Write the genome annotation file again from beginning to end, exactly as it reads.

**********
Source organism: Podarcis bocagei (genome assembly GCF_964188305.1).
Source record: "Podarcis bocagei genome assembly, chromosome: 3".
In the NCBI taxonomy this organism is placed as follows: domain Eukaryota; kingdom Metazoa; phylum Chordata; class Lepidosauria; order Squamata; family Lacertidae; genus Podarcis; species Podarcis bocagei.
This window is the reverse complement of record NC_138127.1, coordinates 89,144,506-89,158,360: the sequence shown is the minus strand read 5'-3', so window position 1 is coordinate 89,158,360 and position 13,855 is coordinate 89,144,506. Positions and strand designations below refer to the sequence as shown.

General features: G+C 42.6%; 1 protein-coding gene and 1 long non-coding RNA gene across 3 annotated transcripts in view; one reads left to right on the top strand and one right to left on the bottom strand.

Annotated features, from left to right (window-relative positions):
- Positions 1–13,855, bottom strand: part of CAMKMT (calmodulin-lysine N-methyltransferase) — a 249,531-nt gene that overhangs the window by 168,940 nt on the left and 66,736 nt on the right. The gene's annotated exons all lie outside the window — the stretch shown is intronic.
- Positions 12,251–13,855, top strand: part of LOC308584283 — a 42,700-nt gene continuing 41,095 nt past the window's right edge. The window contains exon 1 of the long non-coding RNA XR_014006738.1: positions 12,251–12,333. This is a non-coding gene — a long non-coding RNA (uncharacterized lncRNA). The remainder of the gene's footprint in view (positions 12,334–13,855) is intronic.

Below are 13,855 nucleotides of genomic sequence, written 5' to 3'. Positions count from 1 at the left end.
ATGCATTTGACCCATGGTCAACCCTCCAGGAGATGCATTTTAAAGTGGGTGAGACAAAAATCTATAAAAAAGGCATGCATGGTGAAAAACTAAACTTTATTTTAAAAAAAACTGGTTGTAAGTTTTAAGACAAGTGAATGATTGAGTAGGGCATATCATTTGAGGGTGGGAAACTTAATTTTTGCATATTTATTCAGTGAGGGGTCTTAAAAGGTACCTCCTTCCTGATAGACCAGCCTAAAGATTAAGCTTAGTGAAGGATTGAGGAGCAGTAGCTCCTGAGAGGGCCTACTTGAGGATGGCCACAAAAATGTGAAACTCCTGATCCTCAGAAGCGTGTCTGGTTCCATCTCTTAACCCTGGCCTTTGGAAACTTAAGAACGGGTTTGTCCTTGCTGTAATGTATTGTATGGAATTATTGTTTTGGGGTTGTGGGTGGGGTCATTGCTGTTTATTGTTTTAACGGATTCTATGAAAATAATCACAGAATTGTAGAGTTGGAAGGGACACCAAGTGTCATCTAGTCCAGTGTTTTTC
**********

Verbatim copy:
Source organism: Podarcis bocagei (genome assembly GCF_964188305.1).
Source record: "Podarcis bocagei genome assembly, chromosome: 3".
In the NCBI taxonomy this organism is placed as follows: domain Eukaryota; kingdom Metazoa; phylum Chordata; class Lepidosauria; order Squamata; family Lacertidae; genus Podarcis; species Podarcis bocagei.
This window is the reverse complement of record NC_138127.1, coordinates 89,144,506-89,158,360: the sequence shown is the minus strand read 5'-3', so window position 1 is coordinate 89,158,360 and position 13,855 is coordinate 89,144,506. Positions and strand designations below refer to the sequence as shown.

General features: G+C 42.6%; 1 protein-coding gene and 1 long non-coding RNA gene across 3 annotated transcripts in view; one reads left to right on the top strand and one right to left on the bottom strand.

Annotated features, from left to right (window-relative positions):
- Positions 1–13,855, bottom strand: part of CAMKMT (calmodulin-lysine N-methyltransferase) — a 249,531-nt gene that overhangs the window by 168,940 nt on the left and 66,736 nt on the right. The gene's annotated exons all lie outside the window — the stretch shown is intronic.
- Positions 12,251–13,855, top strand: part of LOC308584283 — a 42,700-nt gene continuing 41,095 nt past the window's right edge. The window contains exon 1 of the long non-coding RNA XR_014006738.1: positions 12,251–12,333. This is a non-coding gene — a long non-coding RNA (uncharacterized lncRNA). The remainder of the gene's footprint in view (positions 12,334–13,855) is intronic.

Below are 13,855 nucleotides of genomic sequence, written 5' to 3'. Positions count from 1 at the left end.
ATGCATTTGACCCATGGTCAACCCTCCAGGAGATGCATTTTAAAGTGGGTGAGACAAAAATCTATAAAAAAGGCATGCATGGTGAAAAACTAAACTTTATTTTAAAAAAAACTGGTTGTAAGTTTTAAGACAAGTGAATGATTGAGTAGGGCATATCATTTGAGGGTGGGAAACTTAATTTTTGCATATTTATTCAGTGAGGGGTCTTAAAAGGTACCTCCTTCCTGATAGACCAGCCTAAAGATTAAGCTTAGTGAAGGATTGAGGAGCAGTAGCTCCTGAGAGGGCCTACTTGAGGATGGCCACAAAAATGTGAAACTCCTGATCCTCAGAAGCGTGTCTGGTTCCATCTCTTAACCCTGGCCTTTGGAAACTTAAGAACGGGTTTGTCCTTGCTGTAATGTATTGTATGGAATTATTGTTTTGGGGTTGTGGGTGGGGTCATTGCTGTTTATTGTTTTAACGGATTCTATGAAAATAATCACAGAATTGTAGAGTTGGAAGGGACACCAAGTGTCATCTAGTCCAGTGTTTTTC